Happiness would go through the diversity of types of relationships
Happier people tend to spend more time with other people, studies have already shown.
Is it enough to be in a relationship, to be close to your family and to have a circle of friends to be happy?
The results of a study conducted by American researchers show that people who maintain several types of social relationships, both close and distant, tend to be happier than those whose diversity of relationships is more restricted. In other words, you need a village around you to promote happiness.
The relationship between social connections and well-being is well documented. Many studies have shown that the happiest people tend to spend more time with other people, and that people are happiest when they are socially engaged.
Our regular social interactions include contact with merchants that we often meet on a daily basis.
While for many people happiness is primarily associated with the relational trio of love, friendship and family, the work of Professor Alison Wood Brooks and her colleagues at the Harvard University tend to show that the more social baggage an individual has, the happier he is.
Our results provide initial evidence that the diversity of a person's social background may be an important predictor of their well-being, beyond the total amount of their social interactions, note the authors of this work published in the journal < em>Proceedings of the National Academy of Sciences.
The social baggage of an individual is made up of all his social interactions. This includes the relational trio (love, friendship, family), but also all the other ties he has with the people who share his daily life – and whose importance is usually considered rather relative – such as acquaintances, colleagues, hairdresser or convenience store clerk.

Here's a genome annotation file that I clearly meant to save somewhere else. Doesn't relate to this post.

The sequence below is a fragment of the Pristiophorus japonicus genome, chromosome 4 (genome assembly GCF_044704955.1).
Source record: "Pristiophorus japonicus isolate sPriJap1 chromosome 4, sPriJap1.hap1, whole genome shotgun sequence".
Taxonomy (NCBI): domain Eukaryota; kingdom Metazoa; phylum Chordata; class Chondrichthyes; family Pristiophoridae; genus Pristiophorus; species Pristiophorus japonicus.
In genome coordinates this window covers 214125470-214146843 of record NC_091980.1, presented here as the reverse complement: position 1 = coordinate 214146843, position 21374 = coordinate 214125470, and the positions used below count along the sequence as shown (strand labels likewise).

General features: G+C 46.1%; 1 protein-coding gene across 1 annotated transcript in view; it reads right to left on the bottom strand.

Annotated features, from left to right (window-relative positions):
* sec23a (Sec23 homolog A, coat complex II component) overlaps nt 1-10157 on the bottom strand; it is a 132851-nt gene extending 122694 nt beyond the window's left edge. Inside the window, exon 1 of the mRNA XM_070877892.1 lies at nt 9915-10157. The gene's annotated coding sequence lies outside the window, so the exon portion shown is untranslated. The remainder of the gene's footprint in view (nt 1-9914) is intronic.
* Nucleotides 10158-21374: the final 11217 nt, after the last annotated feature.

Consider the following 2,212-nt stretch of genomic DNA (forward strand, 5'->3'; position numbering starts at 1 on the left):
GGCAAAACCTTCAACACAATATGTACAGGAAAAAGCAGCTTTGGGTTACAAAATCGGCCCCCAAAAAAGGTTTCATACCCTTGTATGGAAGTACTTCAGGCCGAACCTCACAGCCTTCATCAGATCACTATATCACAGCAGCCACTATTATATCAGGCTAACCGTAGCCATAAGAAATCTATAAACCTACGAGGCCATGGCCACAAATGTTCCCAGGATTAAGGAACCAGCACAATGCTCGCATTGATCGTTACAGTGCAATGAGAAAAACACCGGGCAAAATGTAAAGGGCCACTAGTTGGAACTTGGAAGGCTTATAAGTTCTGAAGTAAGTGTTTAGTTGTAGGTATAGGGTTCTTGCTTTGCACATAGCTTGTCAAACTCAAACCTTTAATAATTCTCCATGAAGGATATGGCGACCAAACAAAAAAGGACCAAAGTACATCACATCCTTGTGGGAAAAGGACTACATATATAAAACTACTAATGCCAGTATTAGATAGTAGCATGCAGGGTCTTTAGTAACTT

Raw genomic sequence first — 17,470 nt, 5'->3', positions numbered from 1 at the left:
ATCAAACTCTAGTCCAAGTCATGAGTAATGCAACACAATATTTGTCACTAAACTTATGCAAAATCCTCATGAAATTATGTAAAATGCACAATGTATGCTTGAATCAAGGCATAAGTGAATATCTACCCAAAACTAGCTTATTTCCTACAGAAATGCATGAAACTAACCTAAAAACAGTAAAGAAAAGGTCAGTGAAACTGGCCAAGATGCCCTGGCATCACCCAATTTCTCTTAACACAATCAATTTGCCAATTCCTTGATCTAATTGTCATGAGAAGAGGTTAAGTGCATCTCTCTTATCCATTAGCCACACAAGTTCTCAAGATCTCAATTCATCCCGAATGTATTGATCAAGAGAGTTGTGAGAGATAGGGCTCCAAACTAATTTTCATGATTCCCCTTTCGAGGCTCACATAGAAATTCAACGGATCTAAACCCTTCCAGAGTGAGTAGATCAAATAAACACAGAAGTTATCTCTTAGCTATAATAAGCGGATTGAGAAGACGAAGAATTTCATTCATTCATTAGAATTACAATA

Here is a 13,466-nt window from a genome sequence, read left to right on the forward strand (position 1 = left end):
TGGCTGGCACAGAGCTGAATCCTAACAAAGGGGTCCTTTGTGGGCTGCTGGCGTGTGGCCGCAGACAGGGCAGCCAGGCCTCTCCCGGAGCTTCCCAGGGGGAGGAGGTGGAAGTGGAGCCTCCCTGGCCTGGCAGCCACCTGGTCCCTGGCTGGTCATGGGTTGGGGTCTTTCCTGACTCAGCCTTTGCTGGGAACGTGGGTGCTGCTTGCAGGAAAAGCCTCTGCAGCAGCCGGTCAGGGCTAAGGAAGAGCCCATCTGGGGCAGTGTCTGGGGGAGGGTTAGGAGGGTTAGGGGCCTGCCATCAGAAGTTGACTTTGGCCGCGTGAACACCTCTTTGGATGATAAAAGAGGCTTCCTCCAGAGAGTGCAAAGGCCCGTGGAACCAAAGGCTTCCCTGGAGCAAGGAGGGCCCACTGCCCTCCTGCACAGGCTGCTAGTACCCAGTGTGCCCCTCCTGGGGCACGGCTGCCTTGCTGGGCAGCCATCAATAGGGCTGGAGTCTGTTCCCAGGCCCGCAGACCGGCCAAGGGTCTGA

The relationship between the hairdresser and his client can be included in the ” social baggage” of a person.
In its work, the Pre Brooks team analyzed the social background of 50,000 people from 8 countries. Participants answered a series of questions about their relationships and happiness in four independent studies conducted in the United States, France, Mexico, India, China, Russia, Ghana and South Africa. /p>
Their result is clear: having a diverse set of relationship types predicts greater well-being, both in life satisfaction than in the quality of life itself.
Moreover, the effect of diversity in social background was measurable over time. During weeks when the diversity of a person's social background was greater than usual, they exhibited greater well-being than usual, the researchers note.
Interestingly, diversity of social background was a better predictor of subjective well-being than being married, another well-established factor of well-being.
Pre Alison Wood Brooks and her colleagues offer an explanation for their findings. According to them, a more relationally diverse social background can provide a neutral space for discussion.
Recent work suggests that individuals discuss important topics with less close people more often than traditional social network theory predicts, particularly in one-on-one conversations when the relationship stakes are lower, they note.